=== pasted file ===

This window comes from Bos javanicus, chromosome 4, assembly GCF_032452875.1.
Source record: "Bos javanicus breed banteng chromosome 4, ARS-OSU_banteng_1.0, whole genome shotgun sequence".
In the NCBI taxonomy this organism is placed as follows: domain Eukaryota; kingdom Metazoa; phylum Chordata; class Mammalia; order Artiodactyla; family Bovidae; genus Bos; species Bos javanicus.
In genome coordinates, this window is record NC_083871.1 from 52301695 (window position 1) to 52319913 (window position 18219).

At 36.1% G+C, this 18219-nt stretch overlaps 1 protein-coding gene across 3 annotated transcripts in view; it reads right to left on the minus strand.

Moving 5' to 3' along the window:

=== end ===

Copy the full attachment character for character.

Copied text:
This window comes from Bos javanicus, chromosome 4, assembly GCF_032452875.1.
Source record: "Bos javanicus breed banteng chromosome 4, ARS-OSU_banteng_1.0, whole genome shotgun sequence".
In the NCBI taxonomy this organism is placed as follows: domain Eukaryota; kingdom Metazoa; phylum Chordata; class Mammalia; order Artiodactyla; family Bovidae; genus Bos; species Bos javanicus.
In genome coordinates, this window is record NC_083871.1 from 52301695 (window position 1) to 52319913 (window position 18219).

At 36.1% G+C, this 18219-nt stretch overlaps 1 protein-coding gene across 3 annotated transcripts in view; it reads right to left on the minus strand.

Moving 5' to 3' along the window: